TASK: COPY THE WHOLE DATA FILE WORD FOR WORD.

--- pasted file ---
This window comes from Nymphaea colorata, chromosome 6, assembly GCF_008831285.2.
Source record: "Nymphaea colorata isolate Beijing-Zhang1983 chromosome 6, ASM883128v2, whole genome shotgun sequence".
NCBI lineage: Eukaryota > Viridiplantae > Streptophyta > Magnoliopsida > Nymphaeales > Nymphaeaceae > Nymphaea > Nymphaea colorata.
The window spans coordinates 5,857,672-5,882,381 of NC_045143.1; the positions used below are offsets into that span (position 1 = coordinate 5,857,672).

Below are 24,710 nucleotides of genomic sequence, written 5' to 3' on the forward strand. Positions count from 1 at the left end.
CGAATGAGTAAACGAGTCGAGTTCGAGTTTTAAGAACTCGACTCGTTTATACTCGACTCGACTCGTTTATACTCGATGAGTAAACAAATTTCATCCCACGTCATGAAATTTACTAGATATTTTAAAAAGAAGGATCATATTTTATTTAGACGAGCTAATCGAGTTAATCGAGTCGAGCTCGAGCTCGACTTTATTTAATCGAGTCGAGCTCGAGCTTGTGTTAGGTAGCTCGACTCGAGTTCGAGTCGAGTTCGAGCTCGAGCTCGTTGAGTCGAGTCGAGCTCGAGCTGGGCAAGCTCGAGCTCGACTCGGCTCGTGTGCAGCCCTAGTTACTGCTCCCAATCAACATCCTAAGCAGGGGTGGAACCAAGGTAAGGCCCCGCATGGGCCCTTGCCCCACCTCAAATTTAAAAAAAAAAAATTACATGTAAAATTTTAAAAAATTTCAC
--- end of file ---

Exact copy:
This window comes from Nymphaea colorata, chromosome 6, assembly GCF_008831285.2.
Source record: "Nymphaea colorata isolate Beijing-Zhang1983 chromosome 6, ASM883128v2, whole genome shotgun sequence".
NCBI lineage: Eukaryota > Viridiplantae > Streptophyta > Magnoliopsida > Nymphaeales > Nymphaeaceae > Nymphaea > Nymphaea colorata.
The window spans coordinates 5,857,672-5,882,381 of NC_045143.1; the positions used below are offsets into that span (position 1 = coordinate 5,857,672).

Below are 24,710 nucleotides of genomic sequence, written 5' to 3' on the forward strand. Positions count from 1 at the left end.
CGAATGAGTAAACGAGTCGAGTTCGAGTTTTAAGAACTCGACTCGTTTATACTCGACTCGACTCGTTTATACTCGATGAGTAAACAAATTTCATCCCACGTCATGAAATTTACTAGATATTTTAAAAAGAAGGATCATATTTTATTTAGACGAGCTAATCGAGTTAATCGAGTCGAGCTCGAGCTCGACTTTATTTAATCGAGTCGAGCTCGAGCTTGTGTTAGGTAGCTCGACTCGAGTTCGAGTCGAGTTCGAGCTCGAGCTCGTTGAGTCGAGTCGAGCTCGAGCTGGGCAAGCTCGAGCTCGACTCGGCTCGTGTGCAGCCCTAGTTACTGCTCCCAATCAACATCCTAAGCAGGGGTGGAACCAAGGTAAGGCCCCGCATGGGCCCTTGCCCCACCTCAAATTTAAAAAAAAAAAATTACATGTAAAATTTTAAAAAATTTCAC